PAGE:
Notice. Be aware. Pause. The bullet journal’s popularity comes from its encouragement of intentional living.

Starting today, take five minutes at the beginning or end of each day to review your blessings and notice where you encounter God. An awareness of the divine weaving its way in and through our lives can change our outlook on life. God promises to “be with us always, now until the end of the age.”  Let’s take time to notice.

What happens in baptism?

On Sunday we will baptize four children, ages 4-13.  Our congregation will sing David Haas’ refrain, “Do not be afraid, I am with you. I have called you each by name” as we prepare for this joyous celebration.  Times four?  Even better.

Why do we baptize? What happens in that moment when water meets forehead?

It isn’t magic.  I hasten to remind parents that their child will not suddenly sleep through the night, become better behaved, or start cleaning their room.

Another kind of transformation takes place, one that is unseen and mostly has to do with our hearts. It can happen at any age (the oldest person I baptized was an 87 year old man preparing for his death) or any place (the beauty of our sanctuary is lovely, but dipping my trembling fingers into a flimsy paper cup by a hospital bedside works too).

In that moment, God speaks to our spirits, that divine essence in each one of us, and declares what is true about us.  During baptism, I always ask, “By what name shall this child be baptized?” It is not that I forgot the person’s name. It is an opportunity to remember with awe that God knows each of us by name. In baptism, God tells us who we are and reminds us of an identity that can’t be taken away from us.

During our lifetime, many people tell us lies about who we are. We are told that we are too fat or too skinny, not smart or cool enough, or that we just don’t fit in. We hear messages about our value and worth and how we don’t measure up to some impossible standard. The world is all too glad to push soul-crushing labels and demeaning false names upon us. Those lies can lead to heartache and crippling self-doubt.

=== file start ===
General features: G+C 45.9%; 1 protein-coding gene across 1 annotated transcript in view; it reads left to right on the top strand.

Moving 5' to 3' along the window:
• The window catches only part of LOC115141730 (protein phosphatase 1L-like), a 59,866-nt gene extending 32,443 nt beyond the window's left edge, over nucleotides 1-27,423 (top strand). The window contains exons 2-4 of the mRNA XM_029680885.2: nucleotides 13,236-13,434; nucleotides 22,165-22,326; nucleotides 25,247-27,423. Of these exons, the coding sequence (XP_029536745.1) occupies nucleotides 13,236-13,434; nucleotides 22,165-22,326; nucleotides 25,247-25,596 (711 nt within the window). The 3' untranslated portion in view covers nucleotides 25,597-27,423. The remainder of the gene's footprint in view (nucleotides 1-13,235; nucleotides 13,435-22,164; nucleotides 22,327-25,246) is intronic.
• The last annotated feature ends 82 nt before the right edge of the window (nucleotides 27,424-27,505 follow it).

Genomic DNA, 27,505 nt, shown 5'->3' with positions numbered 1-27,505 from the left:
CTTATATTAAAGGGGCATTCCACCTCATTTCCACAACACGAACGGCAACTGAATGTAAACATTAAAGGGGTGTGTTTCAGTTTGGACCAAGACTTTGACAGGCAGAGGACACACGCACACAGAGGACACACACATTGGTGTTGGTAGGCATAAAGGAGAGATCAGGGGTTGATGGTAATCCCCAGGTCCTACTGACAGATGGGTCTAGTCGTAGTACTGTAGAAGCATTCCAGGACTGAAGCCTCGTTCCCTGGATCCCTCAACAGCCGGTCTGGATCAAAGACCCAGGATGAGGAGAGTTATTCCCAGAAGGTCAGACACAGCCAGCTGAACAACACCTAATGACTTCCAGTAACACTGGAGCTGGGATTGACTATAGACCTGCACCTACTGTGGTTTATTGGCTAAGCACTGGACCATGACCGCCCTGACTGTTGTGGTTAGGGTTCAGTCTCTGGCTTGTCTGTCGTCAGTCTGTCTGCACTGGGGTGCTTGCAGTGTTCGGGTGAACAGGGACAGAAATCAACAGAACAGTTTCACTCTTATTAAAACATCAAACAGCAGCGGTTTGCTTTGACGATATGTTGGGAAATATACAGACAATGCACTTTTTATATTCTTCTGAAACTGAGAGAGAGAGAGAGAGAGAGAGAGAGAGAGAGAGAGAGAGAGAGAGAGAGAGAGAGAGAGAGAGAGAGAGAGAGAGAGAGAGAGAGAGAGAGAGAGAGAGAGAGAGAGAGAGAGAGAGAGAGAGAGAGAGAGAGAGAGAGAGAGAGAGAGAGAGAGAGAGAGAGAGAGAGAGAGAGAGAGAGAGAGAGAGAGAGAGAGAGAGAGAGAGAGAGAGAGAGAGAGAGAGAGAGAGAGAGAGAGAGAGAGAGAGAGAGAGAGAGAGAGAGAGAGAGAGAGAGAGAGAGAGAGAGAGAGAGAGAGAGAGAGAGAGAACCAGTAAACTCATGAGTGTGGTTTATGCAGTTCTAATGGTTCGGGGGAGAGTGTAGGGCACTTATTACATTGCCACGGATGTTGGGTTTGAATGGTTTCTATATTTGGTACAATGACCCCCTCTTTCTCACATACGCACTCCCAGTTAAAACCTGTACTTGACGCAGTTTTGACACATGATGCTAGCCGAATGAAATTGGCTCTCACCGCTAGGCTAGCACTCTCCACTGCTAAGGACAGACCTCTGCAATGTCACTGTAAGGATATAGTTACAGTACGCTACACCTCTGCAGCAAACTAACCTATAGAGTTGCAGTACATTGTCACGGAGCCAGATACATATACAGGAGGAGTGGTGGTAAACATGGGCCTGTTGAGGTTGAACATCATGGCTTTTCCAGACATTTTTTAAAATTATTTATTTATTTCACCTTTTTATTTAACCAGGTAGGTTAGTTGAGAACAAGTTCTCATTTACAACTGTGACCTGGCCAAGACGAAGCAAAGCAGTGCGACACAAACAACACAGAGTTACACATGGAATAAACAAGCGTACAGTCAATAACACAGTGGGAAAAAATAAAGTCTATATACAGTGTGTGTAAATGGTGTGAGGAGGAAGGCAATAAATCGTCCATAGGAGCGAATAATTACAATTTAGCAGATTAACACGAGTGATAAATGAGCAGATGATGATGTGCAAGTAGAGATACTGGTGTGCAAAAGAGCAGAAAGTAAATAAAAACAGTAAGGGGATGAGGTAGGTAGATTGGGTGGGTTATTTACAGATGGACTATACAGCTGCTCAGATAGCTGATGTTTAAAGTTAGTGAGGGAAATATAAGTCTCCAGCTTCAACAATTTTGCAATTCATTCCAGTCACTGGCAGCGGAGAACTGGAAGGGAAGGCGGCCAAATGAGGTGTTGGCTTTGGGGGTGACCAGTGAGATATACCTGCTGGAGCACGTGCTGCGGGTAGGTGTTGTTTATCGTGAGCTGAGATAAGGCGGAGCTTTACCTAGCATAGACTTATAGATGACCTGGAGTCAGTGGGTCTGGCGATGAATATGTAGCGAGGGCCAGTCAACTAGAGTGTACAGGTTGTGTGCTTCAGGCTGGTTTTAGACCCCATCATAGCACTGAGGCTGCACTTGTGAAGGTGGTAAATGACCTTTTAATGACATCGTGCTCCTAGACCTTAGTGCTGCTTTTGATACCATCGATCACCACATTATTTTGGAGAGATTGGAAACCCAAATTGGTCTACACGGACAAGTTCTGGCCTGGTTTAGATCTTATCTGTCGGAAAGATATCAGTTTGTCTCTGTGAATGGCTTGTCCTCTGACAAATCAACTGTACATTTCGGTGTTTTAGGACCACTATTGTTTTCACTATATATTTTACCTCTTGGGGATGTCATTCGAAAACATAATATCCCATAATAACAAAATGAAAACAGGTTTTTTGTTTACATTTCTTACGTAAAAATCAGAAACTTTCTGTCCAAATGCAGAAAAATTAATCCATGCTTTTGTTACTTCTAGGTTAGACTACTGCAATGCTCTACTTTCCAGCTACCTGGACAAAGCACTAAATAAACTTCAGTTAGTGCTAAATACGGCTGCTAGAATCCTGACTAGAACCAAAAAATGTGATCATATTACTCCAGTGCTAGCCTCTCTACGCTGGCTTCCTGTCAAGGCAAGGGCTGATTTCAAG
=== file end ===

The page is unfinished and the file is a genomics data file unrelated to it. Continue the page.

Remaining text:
Baptism destroys those lies. God tells us who we really are – a beloved child of God’s, named by God as precious in God’s sight. No one can take that identity away.  Baptism cannot be reversed or negated. No matter how anyone else defines us, God’s name for us endures. Wherever our path leads us – what  we do, who we love, what mistakes we make, false starts we engage in, dead ends we encounter – we will remain God’s beloved child, always welcome in God’s sight.

At baptism we humbly celebrate God the name-giver who claims us with an unshakeable love.

That’s what we will celebrate on Sunday. Baptism is a gift to children who don’t know enough to even ask for this grace and a reminder to all who witness it. In baptism we say ‘yes’ to God who said ‘yes’ to us long before we knew it, or requested it. It is a gift to the children being baptized and a reminder to all the witnesses. God names us so we can spend our lives discovering how to live into that God-given identity.

Baptism2

Celebrating Confirmation

This Sunday we will celebrate the confirmation of eleven of our teenagers.  Most of these fourteen and fifteen year-olds – “confirmands,” as they have been known for more than a year – were baptized when they were infants.  Their parents took vows on their behalf and promised they would model a faith of forgiveness, love and justice. Now these teenagers wish to “confirm” their faith for themselves.

Although we recognize that they are still very young and have much to learn in life, the church considers them mature enough to declare their own belief.  Among other promises, they will vow

  • “By the grace of God to follow in the way of our Savior”
  • “To resist oppression and evil and to show love and justice, according to the grace given to you.”

Every time vows are taken in church – whether it is for baptism, confirmation, or a wedding – people make promises that they will only gradually understand. A young couple who vows to love one another in “sickness and in health” may not understand the overwhelming nature of that promise for many years to come.

We do not expect our confirmands (much to their relief) to “know it all,” to have a comprehensive understanding of the Bible or to be unquestioning in their faith. We make that clear when they answer what I consider to the most important question, “Do you promise, according to the grace given to you, to grow in the Christian faith.” They will give the hopeful, affirmative reply, “I promise, with the help of God.” They are promising to grow, ask questions, and continue to learn.

It’s a big promise.

What I love about their vows is the presence, over and over again, of words like “grace” and “the help of God.” The church is reminding them they are not alone. God never simply pushes us out of the nest or into our future with a hearty, “Good luck with that!” Instead, God promises to journey with us, supplying us with much-needed support and help.

There is an understanding, even an expectation, that we will make mistakes. Our confirmands – like many of us – more questions than answers, more doubt than faith, more uncertainty than conviction.

But they want to be on this journey of faith. They want to find out more. They want to discover who God is and the impact their faith can have. They want to make a difference in this world that needs the love, hospitality, and welcome of a forgiving and renewing God.

This is not the beginning of their faith journey; rather it is one step along an evolving path.  We will surround them with our prayers and be reminded that all of us need to continue to search for God in our everyday lives.